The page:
August 2, 2021
by Carlos Saladrigas, Miami Herald

Op-ed: There’s no either-or in Cuba. U.S. can both strengthen the people and weaken the regime

The July 11 protests in Cuba proved that people are frustrated with an unresponsive and arrogant government. Their courage has become a beacon of hope seen around the world. Yet, while nationwide uprisings may have caught Cuban authorities by surprise, the outpouring of anger and frustration was entirely foreseeable.

The Cuban people have lived inside a pressure cooker for far too long. Something had to give. Despite the government’s distortions, the protests were overwhelmingly peaceful, genuine and leaderless. The majority of demonstrators were young and racially diverse. And though certainly responding in part to Cuba’s worst economic and humanitarian crisis in three decades, protesters called for liberty and political transition, not just solutions to food shortages and other material grievances.

Some observers have called this “the beginning of the end of the dictatorship” in Cuba. Perhaps. But change in Soviet-style totalitarian systems does not always occur overnight. It requires playing a long game. One must wonder whether the regime’s exiled opposition and the United States have been effective in this regard, and whether they — we — now run the risk of committing prior mistakes.

History shows that to win the long game against Soviet-style totalitarian systems, empowering the people is essential. To paraphrase acclaimed anthropologist Mary Douglas, actions that weaken the people, strengthen their oppressors. Conversely, successful movements across the world have shared an important constant — not weak regimes, but stronger citizens and civil societies.

Since its beginning, the Cuban regime’s national narrative has been to intertwine the people with the revolution, seeing them as one and the same — indistinguishable from each other. Cuba isn’t the regime, yet, regrettably, the exile community and the U.S. government have often played into that narrative and treated them the same way by supporting indiscriminate, blanket sanctions.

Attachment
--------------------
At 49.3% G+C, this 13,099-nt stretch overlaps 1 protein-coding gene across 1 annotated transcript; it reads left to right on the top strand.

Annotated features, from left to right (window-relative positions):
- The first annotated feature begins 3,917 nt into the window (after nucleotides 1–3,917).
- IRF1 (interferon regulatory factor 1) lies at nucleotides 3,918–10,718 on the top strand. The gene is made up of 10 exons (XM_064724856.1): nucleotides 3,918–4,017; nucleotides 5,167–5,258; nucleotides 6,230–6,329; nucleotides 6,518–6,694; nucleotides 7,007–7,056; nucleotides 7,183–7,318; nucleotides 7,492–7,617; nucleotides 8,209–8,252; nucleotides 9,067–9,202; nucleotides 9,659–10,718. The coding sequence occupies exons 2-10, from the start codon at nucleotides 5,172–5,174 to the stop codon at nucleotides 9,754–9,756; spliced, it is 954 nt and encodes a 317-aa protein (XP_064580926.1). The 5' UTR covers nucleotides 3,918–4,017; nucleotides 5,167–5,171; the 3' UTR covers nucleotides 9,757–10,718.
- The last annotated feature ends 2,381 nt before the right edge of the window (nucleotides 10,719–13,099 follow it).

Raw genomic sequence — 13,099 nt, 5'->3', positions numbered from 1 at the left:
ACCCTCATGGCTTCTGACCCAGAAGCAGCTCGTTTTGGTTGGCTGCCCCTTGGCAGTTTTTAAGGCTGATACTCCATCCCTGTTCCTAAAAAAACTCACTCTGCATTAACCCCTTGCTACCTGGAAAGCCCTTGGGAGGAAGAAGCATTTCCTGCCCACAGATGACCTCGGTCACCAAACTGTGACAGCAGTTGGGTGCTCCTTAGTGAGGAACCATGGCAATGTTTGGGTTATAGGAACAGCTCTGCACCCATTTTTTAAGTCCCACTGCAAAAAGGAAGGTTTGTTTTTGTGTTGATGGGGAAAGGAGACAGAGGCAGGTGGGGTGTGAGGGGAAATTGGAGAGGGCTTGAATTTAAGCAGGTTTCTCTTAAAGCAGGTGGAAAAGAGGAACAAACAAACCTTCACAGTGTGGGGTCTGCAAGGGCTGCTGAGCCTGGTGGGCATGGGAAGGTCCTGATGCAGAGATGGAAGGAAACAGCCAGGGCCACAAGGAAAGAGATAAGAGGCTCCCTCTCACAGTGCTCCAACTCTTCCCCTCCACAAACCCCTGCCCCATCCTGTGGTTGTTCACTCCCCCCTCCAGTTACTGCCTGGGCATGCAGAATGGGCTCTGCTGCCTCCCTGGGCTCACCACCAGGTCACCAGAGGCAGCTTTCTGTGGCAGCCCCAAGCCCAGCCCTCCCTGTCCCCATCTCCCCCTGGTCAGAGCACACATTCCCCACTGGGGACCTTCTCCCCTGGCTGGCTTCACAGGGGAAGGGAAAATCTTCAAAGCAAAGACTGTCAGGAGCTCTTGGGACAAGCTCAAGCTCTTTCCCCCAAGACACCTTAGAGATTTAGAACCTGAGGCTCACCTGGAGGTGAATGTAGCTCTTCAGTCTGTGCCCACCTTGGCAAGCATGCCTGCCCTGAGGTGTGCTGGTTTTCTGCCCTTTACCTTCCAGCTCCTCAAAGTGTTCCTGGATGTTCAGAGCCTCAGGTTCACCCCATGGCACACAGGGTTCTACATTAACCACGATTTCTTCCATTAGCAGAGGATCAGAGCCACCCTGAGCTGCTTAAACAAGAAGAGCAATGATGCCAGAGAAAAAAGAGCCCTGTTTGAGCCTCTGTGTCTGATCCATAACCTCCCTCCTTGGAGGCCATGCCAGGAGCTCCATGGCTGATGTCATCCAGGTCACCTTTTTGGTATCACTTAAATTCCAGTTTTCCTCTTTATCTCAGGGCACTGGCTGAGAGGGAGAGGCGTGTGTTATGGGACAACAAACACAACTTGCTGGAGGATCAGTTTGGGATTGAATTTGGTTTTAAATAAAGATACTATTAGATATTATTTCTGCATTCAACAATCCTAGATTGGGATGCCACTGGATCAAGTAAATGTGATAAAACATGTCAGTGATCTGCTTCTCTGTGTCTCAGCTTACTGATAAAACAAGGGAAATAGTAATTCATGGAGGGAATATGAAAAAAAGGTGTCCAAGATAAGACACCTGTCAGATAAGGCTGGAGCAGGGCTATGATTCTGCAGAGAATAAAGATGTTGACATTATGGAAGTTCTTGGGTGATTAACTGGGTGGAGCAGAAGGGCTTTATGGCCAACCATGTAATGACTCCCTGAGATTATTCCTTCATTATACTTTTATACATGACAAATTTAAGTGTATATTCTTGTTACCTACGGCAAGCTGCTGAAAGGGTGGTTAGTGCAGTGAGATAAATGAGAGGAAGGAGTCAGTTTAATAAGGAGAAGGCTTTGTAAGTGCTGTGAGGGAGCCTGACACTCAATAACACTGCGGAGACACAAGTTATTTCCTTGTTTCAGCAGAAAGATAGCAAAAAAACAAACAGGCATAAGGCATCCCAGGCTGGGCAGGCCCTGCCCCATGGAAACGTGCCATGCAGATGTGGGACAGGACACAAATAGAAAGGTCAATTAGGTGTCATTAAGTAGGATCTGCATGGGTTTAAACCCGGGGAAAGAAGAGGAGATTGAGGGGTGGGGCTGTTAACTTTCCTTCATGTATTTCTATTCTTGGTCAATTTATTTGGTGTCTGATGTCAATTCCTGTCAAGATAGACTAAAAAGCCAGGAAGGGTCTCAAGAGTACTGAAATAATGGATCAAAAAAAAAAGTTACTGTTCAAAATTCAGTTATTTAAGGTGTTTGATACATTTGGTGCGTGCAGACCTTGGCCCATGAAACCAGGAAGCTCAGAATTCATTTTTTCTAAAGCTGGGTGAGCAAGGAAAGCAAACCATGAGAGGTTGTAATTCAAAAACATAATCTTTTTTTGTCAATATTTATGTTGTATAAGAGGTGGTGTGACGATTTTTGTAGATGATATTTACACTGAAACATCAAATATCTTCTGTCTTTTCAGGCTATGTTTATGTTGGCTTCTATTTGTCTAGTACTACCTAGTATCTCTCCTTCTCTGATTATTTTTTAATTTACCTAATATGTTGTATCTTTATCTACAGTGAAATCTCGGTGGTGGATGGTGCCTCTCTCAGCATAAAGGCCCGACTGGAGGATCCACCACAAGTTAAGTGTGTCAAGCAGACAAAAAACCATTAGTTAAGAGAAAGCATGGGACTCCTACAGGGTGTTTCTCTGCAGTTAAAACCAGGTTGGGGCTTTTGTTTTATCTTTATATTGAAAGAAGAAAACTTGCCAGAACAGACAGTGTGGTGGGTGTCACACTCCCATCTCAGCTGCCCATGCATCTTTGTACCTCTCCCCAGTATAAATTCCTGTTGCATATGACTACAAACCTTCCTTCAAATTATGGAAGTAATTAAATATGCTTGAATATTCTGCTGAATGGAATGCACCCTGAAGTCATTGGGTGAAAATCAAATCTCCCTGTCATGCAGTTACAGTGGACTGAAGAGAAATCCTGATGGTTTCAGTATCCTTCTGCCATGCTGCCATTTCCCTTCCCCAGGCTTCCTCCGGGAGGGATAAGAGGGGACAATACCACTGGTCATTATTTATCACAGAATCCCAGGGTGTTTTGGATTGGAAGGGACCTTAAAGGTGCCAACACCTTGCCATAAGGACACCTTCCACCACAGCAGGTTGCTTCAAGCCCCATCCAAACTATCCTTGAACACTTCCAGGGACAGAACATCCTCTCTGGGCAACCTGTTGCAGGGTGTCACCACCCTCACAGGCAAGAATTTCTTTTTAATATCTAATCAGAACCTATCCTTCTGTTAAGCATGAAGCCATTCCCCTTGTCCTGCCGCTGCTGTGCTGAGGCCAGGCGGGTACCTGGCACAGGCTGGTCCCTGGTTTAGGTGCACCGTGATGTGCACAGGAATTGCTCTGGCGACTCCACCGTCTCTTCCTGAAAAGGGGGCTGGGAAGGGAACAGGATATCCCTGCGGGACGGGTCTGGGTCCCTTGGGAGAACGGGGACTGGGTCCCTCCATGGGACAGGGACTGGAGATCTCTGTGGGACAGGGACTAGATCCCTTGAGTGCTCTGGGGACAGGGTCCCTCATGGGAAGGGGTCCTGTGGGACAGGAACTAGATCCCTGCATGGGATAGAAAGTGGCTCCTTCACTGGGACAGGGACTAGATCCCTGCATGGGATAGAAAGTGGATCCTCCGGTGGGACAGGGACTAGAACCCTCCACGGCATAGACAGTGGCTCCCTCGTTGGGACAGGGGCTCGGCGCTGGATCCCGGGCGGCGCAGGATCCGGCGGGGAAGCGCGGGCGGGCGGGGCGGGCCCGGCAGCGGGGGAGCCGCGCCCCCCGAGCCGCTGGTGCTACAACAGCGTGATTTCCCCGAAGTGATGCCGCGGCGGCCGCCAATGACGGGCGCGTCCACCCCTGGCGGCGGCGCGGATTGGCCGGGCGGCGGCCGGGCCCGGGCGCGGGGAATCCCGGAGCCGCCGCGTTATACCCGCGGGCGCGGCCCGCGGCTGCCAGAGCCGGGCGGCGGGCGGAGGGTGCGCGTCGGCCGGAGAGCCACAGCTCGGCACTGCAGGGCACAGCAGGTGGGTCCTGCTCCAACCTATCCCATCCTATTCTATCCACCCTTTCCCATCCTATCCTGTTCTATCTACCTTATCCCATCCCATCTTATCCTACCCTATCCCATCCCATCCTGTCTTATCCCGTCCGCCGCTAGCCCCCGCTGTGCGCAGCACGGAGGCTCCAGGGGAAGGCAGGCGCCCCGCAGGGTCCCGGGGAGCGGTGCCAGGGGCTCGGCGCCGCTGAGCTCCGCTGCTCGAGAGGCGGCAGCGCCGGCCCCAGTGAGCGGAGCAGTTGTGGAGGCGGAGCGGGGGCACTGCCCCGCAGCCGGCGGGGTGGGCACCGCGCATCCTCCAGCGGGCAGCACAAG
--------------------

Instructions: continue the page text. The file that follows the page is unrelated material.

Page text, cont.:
In the long game, this is a ruinous approach that only serves the regime. The challenge we face today is to stop thinking in simple binary terms that dismiss measures that clearly strengthen Cubans, such as travel and remittances, as only rewarding the regime. If the anthem Patria y Vida calls on us to stop thinking in the either-or terms of Patria o Muerte, we should do the same with respect to U.S. policy. We can both empower the Cuban people and weaken their oppressors.

The July 11 demonstrations offer clear proof of this. Mass-movement experts tell us that shattered dreams and expectations are far stronger motivators for action than hunger and deprivation. When President Obama’s opening to Cuba led, in part, to a significant expansion of the internet and smartphones, he planted the seeds of a powerful catalyst. When he helped young Cubans dream of a better and more prosperous future, and the possibility of them owning businesses and their own destinies, they started to dream big. When the Trump administration and the Cuban government shut the door to their dreams, frustration and disappointment ensued, partly leading to 7/11.

President Biden ran for office telling us he understood that helping the Cuban people weakened the regime. He got it. If the Cuban government were genuinely interested in reopening remittances and travel, wouldn’t it have taken the first steps to show the incoming administration it wanted engagement?

The answer is obvious. The regime fears change. It fears losing power. It fears the Cuban people.

This is our moment of reflection — let’s seize it. We are in a long game — and the Cuban people will win. The regime is retreating into its bunker. We cannot do the same by doubling down on failed policies.

We must do all we can to ensure that on the day when democracy triumphs, Cuban society isn’t impoverished and destitute. If it is, our victory may be Pyrrhic.

Carlos Saladrigas is an entrepreneur and the chair of the Cuba Study Group.

(Photo credit: Susan Walsh / AP)


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